Genesis: Where It All Begins (7)
A Wisdom Story
The account of Adam and Eve in the garden is a story.
It is a story that tells the whole history of Israel in microcosm. It is a story about Israel.
Today we will see that this is a wisdom story.
The quintessential wisdom book in the Bible is Proverbs. The first nine chapters form the introduction of the book, and here is a summary of what those chapters teach.
This book is designed to instruct “the simple” (the young, morally unformed, susceptible to temptation) to listen to and follow “wisdom” (fear the Lord and follow his instructions), because listening to wisdom is the path to “life” and failing to do so leads to “death.”
It should, because that is the exact story of Adam and Eve.
The story of Adam and Eve has been often portrayed as the story of two sinless people in perfect conditions who “fell” into a state of corruption and mortality and plunged all creation into a corrupt state because of rebellion. But “fall” is not really the best description, or at least the most accurate description of what this story teaches.
Instead, this is a story of two children who fail to grow up and follow the teaching of their parents. Genesis 3 tells how God set boundaries for two children (or adolescents, as Irenaeus suggested) who are “simple” — youthful, naïve, inexperienced, morally unformed, and susceptible to temptation.
- Look at them: “naked and not ashamed,” like children who don’t even know enough to be embarrassed as they frolic about without clothing.
- Look at them: enticed by a treat that looks good, that promises to taste good, something that engages a childlike curiosity which knows no caution.
- Look at them: easily distracted from their parent’s warning by a cleverer, wiser tempter.
- Look at them: persuaded into transgressing the boundaries set for them without even thinking.
[T]he Adam story is not about a fall down from perfection, but a failure to grow up to godly wisdom and maturity. Adam and Eve weren’t like perfect super humans. They were like young, naïve children, who were meant to grow into obedience, but were tricked into following a different path.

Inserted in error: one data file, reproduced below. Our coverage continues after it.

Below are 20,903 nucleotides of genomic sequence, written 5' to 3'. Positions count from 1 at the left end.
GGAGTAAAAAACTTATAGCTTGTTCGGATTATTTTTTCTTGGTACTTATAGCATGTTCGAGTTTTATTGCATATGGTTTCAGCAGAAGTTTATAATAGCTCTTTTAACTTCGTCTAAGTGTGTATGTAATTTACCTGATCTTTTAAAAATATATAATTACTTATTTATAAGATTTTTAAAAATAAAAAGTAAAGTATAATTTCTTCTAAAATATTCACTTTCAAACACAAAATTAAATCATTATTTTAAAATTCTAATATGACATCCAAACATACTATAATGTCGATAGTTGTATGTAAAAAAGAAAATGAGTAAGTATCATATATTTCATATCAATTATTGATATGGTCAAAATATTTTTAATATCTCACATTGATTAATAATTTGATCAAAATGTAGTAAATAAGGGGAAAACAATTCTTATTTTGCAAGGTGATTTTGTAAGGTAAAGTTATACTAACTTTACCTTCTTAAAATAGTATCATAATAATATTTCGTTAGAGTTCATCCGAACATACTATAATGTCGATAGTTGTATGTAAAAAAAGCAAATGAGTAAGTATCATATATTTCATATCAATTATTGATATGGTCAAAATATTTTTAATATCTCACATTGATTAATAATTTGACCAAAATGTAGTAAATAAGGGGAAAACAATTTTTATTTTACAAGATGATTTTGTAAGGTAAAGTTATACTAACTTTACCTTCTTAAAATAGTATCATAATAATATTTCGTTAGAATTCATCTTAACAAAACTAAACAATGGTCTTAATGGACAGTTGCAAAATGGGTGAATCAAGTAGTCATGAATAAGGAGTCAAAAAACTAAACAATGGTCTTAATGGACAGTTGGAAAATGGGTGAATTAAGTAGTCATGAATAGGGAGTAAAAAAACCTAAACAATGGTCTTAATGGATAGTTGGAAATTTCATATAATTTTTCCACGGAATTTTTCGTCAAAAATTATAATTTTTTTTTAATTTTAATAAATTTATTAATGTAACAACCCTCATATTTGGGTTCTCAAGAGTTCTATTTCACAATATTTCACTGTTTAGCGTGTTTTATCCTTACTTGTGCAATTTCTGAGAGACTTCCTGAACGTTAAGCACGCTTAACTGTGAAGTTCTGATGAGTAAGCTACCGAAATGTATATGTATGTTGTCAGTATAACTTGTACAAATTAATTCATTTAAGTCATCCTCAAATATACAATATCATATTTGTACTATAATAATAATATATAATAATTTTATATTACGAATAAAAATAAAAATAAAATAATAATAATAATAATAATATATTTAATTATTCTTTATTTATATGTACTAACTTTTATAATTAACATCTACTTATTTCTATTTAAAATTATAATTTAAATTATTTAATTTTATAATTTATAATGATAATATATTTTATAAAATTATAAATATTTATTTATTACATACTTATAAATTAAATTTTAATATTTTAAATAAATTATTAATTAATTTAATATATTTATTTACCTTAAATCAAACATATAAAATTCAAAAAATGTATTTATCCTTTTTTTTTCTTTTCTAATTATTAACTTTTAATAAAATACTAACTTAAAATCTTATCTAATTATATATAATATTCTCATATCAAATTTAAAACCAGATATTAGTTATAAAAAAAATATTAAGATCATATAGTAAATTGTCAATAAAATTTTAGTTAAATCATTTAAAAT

. . . The serpent tricked Adam and Eve into gaining wisdom too soon, apart from God’s way. They were naïve children who did not have the shrewdness to withstand the serpent’s craftiness. They should have just trusted their maker. The knowledge of good and evil isn’t wrong, but getting it free from God’s direction is death. Without the maturity that comes from obeying God, Adam and Eve can’t handle the truth (said in our best Jack Nicholson voice).
This is the point of this story: the choice put before Adam and Eve is the same choice put before Israel every day: learn to listen to God and follow in his ways and then— only then— you will live. The story of Adam and Eve makes this point in the form of a story; Proverbs makes it in the form of wisdom literature; Israel’s long story in the Old Testament makes it in the form of history writing.
• Byas and Enns, Genesis for Normal People
This story was intended first for Israel, who throughout their history followed the same patterns set by Adam and Eve and then by their children Cain and Abel and were likewise sent off into exile from God’s good land.
But one effect of reading this as a wisdom story is that it tends to universalize its message. Whether Jew or Gentile, we recognize ourselves in the stories of Adam and Eve and their children. Adam is everyman. And Eve is everywoman. These stories reveal the universal human susceptibility to temptation. We all show ourselves to be simpletons, in need of divine wisdom.
We all need to learn: “Trust in the Lord with a whole heart, and do not lean on your own understanding” (Prov. 3:5).
Recently, we’ve had a lot of discussion about “original sin” and “total depravity” in our comment section. Those doctrines presume that Adam and Eve “fell” and that event changed everything. From then on, all their descendants were born with a sinful nature and started out “dead in sin.”